I am a retired sailor and proud veteran of the United States Navy. After having served 26 years in the US Navy I then found work with a Ship Repair Company located in Sasebo, Japan. I served all of my career in the Pacific. I served two years on a ship homeported out of San Diego, Ca. The majority of that two years was spent in Viet Nam. My ship returned to the United States and I departed active duty to make my home in Oklahoma City. I realized after one and a half years how much I missed the sea and my travels to foreign ports of call. I re-entered active duty serving the remainder of my career at duty stations and in ships stationed in Japan with one year spent on a ship home-ported in Hawaii. I am currently retired from the work force and will spend the rest of my years enjoying the good life. I am thankful for the blessings that have been bestowed upon me and my family.
Remembrances: Not always what they seem
As Brad stood on the beach, the one that he had left so many years ago, the sand glittered and sparkled in a dazzling array of colors as if he were looking through a prism. This was of course unlike his first visit to this beach. The sun was shining in golden splendor today. There were tourists with colorful beach umbrellas, children laughing and playing in the sand. Vendors were selling their wares to those who would buy.
The memories of forty years ago suddenly came flooding back to Brad. He broke out in a cold sweat. A slight dizziness was taking control. Brad leaned against the palm tree to steady himself. His mind drifted back to the day when he first visited this beach.
It had been monsoon season, however the torrential rains had abated in time for the upcoming landing to take place. The objective was Red Beach 1. This territory was under enemy control. This beach was a crucial piece of property that the United States Navy/Marine Corps team needed in order to gain a foothold in this province.
The ship that Brad was assigned to had set Condition 1A. This evolution was crucial to an amphibious landing. The ship carried several landing craft that accommodated up to 80 combat equipped marines per landing craft. Brad was the coxswain of one of these specially built craft. His craft was ready for sea, ready to be hoisted over the side in what was seen as a ballet of sorts, “a shifting of steadying lines (ropes) from one position on deck to another in precisely controlled movements”.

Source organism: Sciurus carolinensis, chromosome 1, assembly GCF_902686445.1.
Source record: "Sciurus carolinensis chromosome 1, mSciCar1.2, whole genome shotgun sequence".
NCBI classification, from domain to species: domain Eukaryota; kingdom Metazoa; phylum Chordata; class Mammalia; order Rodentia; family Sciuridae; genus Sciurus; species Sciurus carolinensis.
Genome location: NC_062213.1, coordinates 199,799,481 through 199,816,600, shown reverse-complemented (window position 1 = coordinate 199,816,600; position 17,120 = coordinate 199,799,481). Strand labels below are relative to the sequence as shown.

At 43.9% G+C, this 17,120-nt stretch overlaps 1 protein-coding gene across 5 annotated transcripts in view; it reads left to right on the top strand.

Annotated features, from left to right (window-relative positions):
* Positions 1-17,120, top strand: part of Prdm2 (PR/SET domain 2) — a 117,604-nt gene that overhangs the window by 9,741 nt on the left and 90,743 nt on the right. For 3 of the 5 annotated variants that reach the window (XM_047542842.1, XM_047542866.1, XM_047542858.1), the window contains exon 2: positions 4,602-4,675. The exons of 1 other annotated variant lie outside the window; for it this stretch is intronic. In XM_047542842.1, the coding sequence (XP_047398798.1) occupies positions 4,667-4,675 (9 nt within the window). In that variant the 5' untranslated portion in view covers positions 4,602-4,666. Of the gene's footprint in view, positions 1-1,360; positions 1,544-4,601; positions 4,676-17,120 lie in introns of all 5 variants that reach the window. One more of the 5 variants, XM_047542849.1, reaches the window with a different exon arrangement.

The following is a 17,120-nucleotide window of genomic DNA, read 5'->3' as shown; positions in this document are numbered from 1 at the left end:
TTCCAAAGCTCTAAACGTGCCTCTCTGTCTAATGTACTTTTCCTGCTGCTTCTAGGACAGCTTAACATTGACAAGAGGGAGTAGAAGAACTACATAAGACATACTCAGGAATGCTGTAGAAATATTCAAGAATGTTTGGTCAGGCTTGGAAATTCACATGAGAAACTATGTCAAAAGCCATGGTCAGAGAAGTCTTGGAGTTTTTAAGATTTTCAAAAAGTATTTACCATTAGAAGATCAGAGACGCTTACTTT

Brads’ craft was lifted to the side of the ship and was made ready for him and his crew to
embark. Once aboard their craft, the ship’s boom lowered them into the rolling sea below. Seconds before being waterborne Brad started his twin, 671, 12 cylinder diesel marine engines. The engines roared to life, Brad deftly controlled his helm to keep the craft alongside the ship to prepare for embarkation of troops.
Large nets were lowered over the side, and the combatants scrambled down into Brads’ landing craft. Brad was in full control of himself. The moderate ground swells were beating him against the side of the transport ship, however he maneuvered the small vessel smartly in order to prevent any damages. He knew that this landing would be a test that he had not faced before. This was to be his first combat landing. But his many months of drilling and training convinced him that he was ready for this initiation.